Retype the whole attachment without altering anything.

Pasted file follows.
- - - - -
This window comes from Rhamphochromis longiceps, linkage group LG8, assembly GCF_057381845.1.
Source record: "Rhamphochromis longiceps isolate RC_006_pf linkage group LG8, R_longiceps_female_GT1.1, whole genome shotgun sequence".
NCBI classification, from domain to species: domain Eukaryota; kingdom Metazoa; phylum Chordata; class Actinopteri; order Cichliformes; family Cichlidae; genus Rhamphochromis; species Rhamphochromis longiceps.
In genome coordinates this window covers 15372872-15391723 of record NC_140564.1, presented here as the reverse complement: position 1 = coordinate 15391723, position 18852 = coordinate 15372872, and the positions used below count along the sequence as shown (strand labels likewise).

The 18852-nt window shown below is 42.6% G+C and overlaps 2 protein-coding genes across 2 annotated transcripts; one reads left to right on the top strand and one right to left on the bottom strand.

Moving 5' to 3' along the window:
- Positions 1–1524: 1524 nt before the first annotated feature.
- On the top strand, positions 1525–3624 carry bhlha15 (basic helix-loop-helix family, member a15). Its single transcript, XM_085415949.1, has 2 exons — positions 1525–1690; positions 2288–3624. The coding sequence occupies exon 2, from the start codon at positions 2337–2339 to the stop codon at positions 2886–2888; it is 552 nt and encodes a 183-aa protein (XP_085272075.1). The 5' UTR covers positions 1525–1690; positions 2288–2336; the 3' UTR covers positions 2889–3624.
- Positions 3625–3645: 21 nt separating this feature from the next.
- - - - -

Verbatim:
This window comes from Rhamphochromis longiceps, linkage group LG8, assembly GCF_057381845.1.
Source record: "Rhamphochromis longiceps isolate RC_006_pf linkage group LG8, R_longiceps_female_GT1.1, whole genome shotgun sequence".
NCBI classification, from domain to species: domain Eukaryota; kingdom Metazoa; phylum Chordata; class Actinopteri; order Cichliformes; family Cichlidae; genus Rhamphochromis; species Rhamphochromis longiceps.
In genome coordinates this window covers 15372872-15391723 of record NC_140564.1, presented here as the reverse complement: position 1 = coordinate 15391723, position 18852 = coordinate 15372872, and the positions used below count along the sequence as shown (strand labels likewise).

The 18852-nt window shown below is 42.6% G+C and overlaps 2 protein-coding genes across 2 annotated transcripts; one reads left to right on the top strand and one right to left on the bottom strand.

Moving 5' to 3' along the window:
- Positions 1–1524: 1524 nt before the first annotated feature.
- On the top strand, positions 1525–3624 carry bhlha15 (basic helix-loop-helix family, member a15). Its single transcript, XM_085415949.1, has 2 exons — positions 1525–1690; positions 2288–3624. The coding sequence occupies exon 2, from the start codon at positions 2337–2339 to the stop codon at positions 2886–2888; it is 552 nt and encodes a 183-aa protein (XP_085272075.1). The 5' UTR covers positions 1525–1690; positions 2288–2336; the 3' UTR covers positions 2889–3624.
- Positions 3625–3645: 21 nt separating this feature from the next.